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Disability no obstacle to Syrian refugee weightlifter


Disability no obstacle to Syrian refugee weightlifter

He was born without legs, but Syrian refugee Belind teaches weightlifting and breakdancing to youngsters at a refugee camp in Iraq.
1 June 2016
Syrian refugee Belind (right) teaches a breakdancing class at Gawilan camp in Iraq.

DUHOK, Iraq, June 1 (UNHCR) – On a hot, sunny afternoon at the Gawilan refugee camp in the Kurdistan region of Iraq, six young boys perform head spins and complex leg moves to the sound of thumping breakdance music.

They make their moves under the watchful eye of their teacher, Abdullah Mohammed Amin Tamo. Better known as “Belind,” the 20-year-old began holding dance classes inside the Syrian refugee camp after he and his family escaped the fighting in their hometown of Qamishli, in September 2013.

It is remarkable as Belind, which means “high place” in Arabic, was born with no legs. Determined that his disability should be no obstacle, he started the classes to give youngsters something to do, and to act as an inspiration to others around him.

“I am not a person who likes to sit around. I see myself having talents that no ordinary person has,” says Belind, with a winning smile. “There is a saying that ‘God takes something from you and gives you back something else.’ He took my legs, but he gave me brains.”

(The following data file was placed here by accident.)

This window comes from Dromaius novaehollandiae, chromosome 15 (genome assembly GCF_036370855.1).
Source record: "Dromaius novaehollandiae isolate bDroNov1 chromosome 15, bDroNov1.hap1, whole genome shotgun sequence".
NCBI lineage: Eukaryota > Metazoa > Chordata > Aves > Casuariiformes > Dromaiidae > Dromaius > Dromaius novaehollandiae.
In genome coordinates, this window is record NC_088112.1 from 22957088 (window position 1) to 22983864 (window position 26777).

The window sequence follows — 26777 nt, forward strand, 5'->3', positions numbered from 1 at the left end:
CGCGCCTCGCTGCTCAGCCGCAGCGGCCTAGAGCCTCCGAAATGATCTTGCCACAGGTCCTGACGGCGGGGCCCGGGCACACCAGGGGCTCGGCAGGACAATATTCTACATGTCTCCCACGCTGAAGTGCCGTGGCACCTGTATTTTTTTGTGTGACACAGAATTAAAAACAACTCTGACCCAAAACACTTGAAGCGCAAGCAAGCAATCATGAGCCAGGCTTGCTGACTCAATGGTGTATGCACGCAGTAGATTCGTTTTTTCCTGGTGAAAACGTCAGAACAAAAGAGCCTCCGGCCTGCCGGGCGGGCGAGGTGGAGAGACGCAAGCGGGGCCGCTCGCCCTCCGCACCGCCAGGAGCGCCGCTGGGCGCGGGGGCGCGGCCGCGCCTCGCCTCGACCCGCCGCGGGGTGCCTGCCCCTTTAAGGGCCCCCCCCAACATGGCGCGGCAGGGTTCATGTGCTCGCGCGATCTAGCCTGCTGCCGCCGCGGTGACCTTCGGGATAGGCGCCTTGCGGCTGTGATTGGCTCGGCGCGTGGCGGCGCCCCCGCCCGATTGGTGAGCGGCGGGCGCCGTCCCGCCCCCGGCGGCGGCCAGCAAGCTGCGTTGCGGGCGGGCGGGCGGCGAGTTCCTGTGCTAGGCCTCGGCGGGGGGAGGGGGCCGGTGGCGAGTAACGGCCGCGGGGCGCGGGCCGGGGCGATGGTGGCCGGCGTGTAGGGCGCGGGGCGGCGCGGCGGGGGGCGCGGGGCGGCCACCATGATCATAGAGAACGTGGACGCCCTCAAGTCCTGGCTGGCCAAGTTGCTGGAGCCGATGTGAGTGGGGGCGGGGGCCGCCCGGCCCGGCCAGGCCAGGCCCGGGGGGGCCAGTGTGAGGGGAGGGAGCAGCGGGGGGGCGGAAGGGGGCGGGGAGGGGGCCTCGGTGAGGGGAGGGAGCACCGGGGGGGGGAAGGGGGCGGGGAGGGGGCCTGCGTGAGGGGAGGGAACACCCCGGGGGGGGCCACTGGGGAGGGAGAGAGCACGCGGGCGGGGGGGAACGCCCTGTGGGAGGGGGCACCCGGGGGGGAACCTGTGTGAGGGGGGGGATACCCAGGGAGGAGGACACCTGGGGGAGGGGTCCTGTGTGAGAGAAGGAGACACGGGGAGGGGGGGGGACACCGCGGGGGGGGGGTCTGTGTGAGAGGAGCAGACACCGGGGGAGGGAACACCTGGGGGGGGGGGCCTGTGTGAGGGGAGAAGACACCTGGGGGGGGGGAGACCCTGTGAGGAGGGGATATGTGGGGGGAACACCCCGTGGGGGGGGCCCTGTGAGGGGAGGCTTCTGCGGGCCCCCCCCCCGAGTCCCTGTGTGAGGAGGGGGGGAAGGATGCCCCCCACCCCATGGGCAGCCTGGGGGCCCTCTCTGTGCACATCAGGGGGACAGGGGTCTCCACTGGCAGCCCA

Before he left Syria, Belind was thriving as a student, getting good grades and dreaming of becoming a doctor. Now he has been forced to leave school, because he is not mobile enough to get to class in the camp on a regular basis. He relies on family members to push his wheelchair, and he says in order to get back to school, he needs a powered wheelchair that his family cannot afford.

Despite the setback, Belind is determined to prove that he is able to live a normal life. In Syria, he was a champion weightlifter. Today he holds daily weightlifting sessions for other young men in the camp. For fun, he spends his downtime playing ping-pong and football with his brothers and a large collection of friends.

“I don’t want people to say that a person missing a hand or leg cannot play sports,” Belind says. “I play sports more than ordinary people do. My relatives say they can’t keep up with me!”

After more than two years in the camp, Belind is holding on to his dream, to be relocated to the United States, where he hopes to receive rehabilitation and prosthetic limbs allowing him to walk. He also hopes to one day be able to go back to school and finish his education.

Belind makes a point of meeting with other refugees in the camp housing 7,500 people, encouraging them to stay strong. “This is a hard situation. We want to get out of here because we cannot live like this. This is what life has brought us, and we need to find a way to deal with it. We should not spend time complaining – we need to find solutions. As young people, we are the strength of the camp.”

His young breakdancing students could not agree more. “Belind is like a brother to me,” says 15-year-old Yousif Abbas. “I have learned many things from him, like how to be a good friend and to respect other people. Belind has a great attitude and I am learning that from him, too.”